It is rather interesting that we had new cameras from both niche systems and mainstream systems since the previous update in November 2016. On the more niche front, there is the new Leica TL, the new Sigma Quattro H (yes, APS-H), and another Canon EF-M in the M6. Panasonic added the GH5 and GX850, Sony went high up with the a9 II and a6500 (the new APS-C leader), and Fuji added the X-T20 and X-A10. We also had a new entry in M43rds with the YI Technology M1.

A number of cameras from the previous chart are now gone, including the Olympus E-P5 (only available at one of the three retailers in limited fashion), the Leica T, and a quarter of Fujis in the X-PRO 1, X-A2, X-A1, and X-M1. More goodbyes from Olympus, the E-M1 and E-M10 (first generation), along with the E-PL7. The other side of M43rds had its goodbyes too with the G5 and GM1, along with the GX85 body only (the GX85 w/12-32 continues). Last but not least, the remaining inventory of the good old Pentax Q-S1 is now gone 🙂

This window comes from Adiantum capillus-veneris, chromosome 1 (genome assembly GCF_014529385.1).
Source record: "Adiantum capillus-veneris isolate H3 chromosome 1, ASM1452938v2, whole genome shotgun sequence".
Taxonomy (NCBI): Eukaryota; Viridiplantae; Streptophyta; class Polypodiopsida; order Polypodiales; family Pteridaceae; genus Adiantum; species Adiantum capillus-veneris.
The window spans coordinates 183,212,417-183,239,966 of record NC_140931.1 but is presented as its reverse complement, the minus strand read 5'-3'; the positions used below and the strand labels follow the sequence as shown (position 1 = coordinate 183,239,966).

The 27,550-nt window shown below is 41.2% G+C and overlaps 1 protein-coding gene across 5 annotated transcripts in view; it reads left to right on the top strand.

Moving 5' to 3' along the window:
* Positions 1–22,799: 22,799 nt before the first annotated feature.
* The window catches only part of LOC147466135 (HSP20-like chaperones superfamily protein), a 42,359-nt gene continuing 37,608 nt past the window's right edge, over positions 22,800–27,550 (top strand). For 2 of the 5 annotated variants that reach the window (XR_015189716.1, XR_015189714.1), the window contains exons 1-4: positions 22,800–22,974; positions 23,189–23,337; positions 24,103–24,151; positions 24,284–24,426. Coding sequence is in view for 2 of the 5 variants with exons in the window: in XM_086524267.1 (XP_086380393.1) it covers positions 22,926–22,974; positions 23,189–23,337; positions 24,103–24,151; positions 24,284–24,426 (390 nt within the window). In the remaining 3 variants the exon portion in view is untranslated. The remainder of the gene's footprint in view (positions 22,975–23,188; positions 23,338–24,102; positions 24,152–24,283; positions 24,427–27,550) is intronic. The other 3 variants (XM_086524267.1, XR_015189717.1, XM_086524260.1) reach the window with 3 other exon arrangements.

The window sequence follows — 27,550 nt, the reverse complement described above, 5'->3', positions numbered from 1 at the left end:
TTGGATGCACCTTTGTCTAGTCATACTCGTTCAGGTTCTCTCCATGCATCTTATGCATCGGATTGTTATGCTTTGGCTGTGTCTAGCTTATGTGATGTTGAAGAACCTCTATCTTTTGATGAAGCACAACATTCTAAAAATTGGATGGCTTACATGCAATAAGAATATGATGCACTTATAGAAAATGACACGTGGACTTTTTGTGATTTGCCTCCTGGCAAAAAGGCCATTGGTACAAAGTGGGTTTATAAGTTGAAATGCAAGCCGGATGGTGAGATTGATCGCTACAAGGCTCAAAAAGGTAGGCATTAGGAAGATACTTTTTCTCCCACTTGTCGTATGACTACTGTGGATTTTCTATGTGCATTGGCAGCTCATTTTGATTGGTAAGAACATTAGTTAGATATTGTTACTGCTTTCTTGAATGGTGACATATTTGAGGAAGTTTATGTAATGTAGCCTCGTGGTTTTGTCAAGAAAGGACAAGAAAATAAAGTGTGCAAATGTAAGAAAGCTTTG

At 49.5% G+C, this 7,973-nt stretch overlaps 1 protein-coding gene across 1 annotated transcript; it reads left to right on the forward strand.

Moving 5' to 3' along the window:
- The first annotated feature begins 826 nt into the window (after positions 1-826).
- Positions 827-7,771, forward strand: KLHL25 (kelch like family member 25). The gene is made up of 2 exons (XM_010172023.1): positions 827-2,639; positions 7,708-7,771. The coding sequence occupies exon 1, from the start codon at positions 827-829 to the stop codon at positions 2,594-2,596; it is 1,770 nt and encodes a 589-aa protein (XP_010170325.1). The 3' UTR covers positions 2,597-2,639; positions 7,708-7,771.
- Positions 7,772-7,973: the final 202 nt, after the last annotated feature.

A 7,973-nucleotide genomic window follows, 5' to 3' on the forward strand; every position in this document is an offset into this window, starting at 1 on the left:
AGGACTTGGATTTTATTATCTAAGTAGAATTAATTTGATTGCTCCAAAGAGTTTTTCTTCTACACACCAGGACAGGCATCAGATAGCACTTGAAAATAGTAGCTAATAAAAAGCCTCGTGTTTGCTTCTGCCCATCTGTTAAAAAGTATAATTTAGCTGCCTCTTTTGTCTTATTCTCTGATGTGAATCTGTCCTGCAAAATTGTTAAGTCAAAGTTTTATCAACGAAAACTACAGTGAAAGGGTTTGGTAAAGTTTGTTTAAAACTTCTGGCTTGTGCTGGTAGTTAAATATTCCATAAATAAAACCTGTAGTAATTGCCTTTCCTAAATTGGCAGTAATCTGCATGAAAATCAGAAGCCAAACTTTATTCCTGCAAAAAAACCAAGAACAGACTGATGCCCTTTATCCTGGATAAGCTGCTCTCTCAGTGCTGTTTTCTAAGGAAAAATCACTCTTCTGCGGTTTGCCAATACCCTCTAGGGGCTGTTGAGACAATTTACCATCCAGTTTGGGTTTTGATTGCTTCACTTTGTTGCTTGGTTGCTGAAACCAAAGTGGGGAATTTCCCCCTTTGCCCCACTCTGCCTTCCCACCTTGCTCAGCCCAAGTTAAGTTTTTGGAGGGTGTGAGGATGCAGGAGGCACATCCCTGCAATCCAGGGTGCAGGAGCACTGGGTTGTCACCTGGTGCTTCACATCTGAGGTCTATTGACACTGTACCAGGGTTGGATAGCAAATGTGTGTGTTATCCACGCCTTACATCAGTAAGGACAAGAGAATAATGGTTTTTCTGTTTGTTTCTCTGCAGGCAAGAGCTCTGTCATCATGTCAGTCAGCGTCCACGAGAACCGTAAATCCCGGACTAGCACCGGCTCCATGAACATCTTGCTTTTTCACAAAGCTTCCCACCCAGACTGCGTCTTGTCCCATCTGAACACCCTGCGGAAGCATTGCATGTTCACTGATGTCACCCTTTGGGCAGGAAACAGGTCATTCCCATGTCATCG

The Take PICTURES WITH KITS

This chart is interesting because it shows how much one is expected to pay to get a “take pictures with” kit, often of interest to newcomers to a system, or beginners in interchangeable-lens photography…

I am capping these (just like APS-C dSLRs to a maximum of $700, since at that price, we start getting more into the enthusiast level where other lenses may be preferred.

There are two new releases from the big name manufactures since the previous post in November 2016, the Panasonic GX850 and Fuji X-A10, along with a new M43rds entry by chinese company “YI Technology”, a friend of Xiaomi’s. Chart wise, there are more additions to the chart simply because some cameras dropped price enough to be included here, and others got discontinued, so it created space for theme. Just like with dSLRs, there is no fierce competition to the price bottom any more. YI is the new entry, so it’s not a surprise they are trying to undercut the competition.